|Marie Claire Roussel and Isaac Miller, as Hal and Hotspur.|
Photo by Kevin Johnsrud.
Seen on: Saturday, 4/29/17.
My grade: A-/B+
Plot and BackgroundKing Henry IV's reign is not a peaceful one. He is plagued not only with guilt over how he seized the throne from Richard II, but also the rising rebellion from his former allies, Mortimer and the Percy family, to say nothing of the negligent attention from his daughter, Hal, who would rather spend time in the tavern with the drunken Sir John Falstaff and a host of unworthies. These disparate elements come to a head when Harry (Hal) must face Harry (Hotspur) and decide the future of the realm. Henry IV is presented by Hamlet Isn't Dead, a New York-based theater company dedicated to presenting Shakespeare's works in chronological order.
What I Knew BeforehandI've seen Henry IV, parts one and two, multiple times (both as combined and separate plays) and am by now quite familiar with the playful stylings of Hamlet Isn't Dead.
Play: Once again, the HID crew delivers a swift and spirited jog down old Shakespeare Lane with its two-hour condensation of Henry IV, parts one and two. Whereas their Merchant gave us a bit of a folk vibe with their onstage band, HID's Henry IV is firmly ensconced in rock, with a Led Zeppelin poster prominently displayed, and actors wearing t-shirts for bands like The Rolling Stones and Blondie, accessorized with leather jackets and torn jeans. The story moves efficiently from scene to scene under director Megan Mahaffey's confident hand, and Gregory Pragel's fight choreography is athletic and takes strategic advantage of the intimate performance space. If I have any stipulations with this production, it is with some of the cutting of the text, and the residual side effects those cuts have on the narrative. Never before in this play have I felt that the political machinations, the actual battle, to be so distinctly the MacGuffin to the story being told. This is not necessarily bad - relationships, particularly between Hal and her titular father, and between Hal and Falstaff (and crew), are strong and clear. Less clear is the nature and cause of the rebellion by Mortimer and the Percys and, unfortunately, Hal's arc from derelict prankster to a king worthy of the crown. On the other hand, some cuts are tremendously satisfying - while typical productions of Henry IV give too free a rein to Falstaff and the clowns, leading me to grow weary of them, this cutting still manages to give us the full flavor of Falstaff and his sodden charisma - and more importantly, his appeal to Hal - without wearing out his welcome or taking over the play. This production is ultimately a fun and energetic production of a somewhat flawed cutting.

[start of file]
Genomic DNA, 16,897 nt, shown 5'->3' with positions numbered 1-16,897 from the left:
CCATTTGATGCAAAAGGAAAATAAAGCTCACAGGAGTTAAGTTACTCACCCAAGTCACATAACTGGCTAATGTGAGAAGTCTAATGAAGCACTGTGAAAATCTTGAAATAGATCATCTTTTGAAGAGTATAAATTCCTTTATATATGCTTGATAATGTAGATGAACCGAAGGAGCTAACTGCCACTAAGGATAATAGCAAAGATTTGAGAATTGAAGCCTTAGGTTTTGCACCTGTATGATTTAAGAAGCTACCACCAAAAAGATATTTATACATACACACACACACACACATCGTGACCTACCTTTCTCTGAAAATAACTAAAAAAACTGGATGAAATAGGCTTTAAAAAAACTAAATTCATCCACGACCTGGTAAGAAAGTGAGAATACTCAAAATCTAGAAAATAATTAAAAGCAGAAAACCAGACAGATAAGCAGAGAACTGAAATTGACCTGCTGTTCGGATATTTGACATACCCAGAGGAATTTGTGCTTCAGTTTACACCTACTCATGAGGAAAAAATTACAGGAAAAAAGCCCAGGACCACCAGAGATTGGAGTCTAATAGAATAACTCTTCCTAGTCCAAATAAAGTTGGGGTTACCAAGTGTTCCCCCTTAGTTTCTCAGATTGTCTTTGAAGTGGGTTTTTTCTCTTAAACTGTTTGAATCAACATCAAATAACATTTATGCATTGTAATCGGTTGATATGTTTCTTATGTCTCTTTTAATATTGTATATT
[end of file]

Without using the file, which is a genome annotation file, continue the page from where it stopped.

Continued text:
Cast: There's not a bad apple in this cast, from the merry band of Linus Ingatius, Derek Spaldo, and Joshua Mahaffey (who triple as the music, a Greek Chorus to the action, and the roles of Bardolph, Mortimer, and Lord Chief Justice, respectively); to Leon Axt's stoic Northumberland and Isaac Miller as his wrathful son Hotspur; to Brooke Reynolds's double duty as the simpering but sharp-tongued Mistress Quickly and as the sweet-voiced Lady Mortimer; to Marie Claire Roussel's fierce and fiery turn as Prince Hal. And special notice must be paid to Kevin Percival's Sir John Falstaff, a staggering and unapologetic sot, as charming as he is entirely inappropriate company for the future king of England. His scenes are a true delight, both at his most bombastic, and when he lets his vulnerability peek through, wondering, under the guise of bluster, whether Hal will recognize him once she takes the throne.
Running: Now playing at Westbeth Artist Community (Hamlet Isn't Dead) - Opening: April 28, 2017. Closing: May 7, 2017.
Category: straight play
Length: 2 hours, 10 minutes, including intermission.
Playwright: William Shakespeare
Director: Megan Mahaffey Assistant Director: Amelia Cain
Fight Choreographer: Gregory Pragel
Cast: Leon Axt, Meghan Bernstein, Linus Ignatius, Michael Luca, Josh Mahaffey, Isaac Miller, Kevin Percival, Brooke Reynolds, Maddison Ridley, Marie-Claire Roussel, Anthony Simone, Derek Spaldo, James Swanson.
|Kevin Percival as Sir John Falstaff. Photo by Kevin Johnsrud.|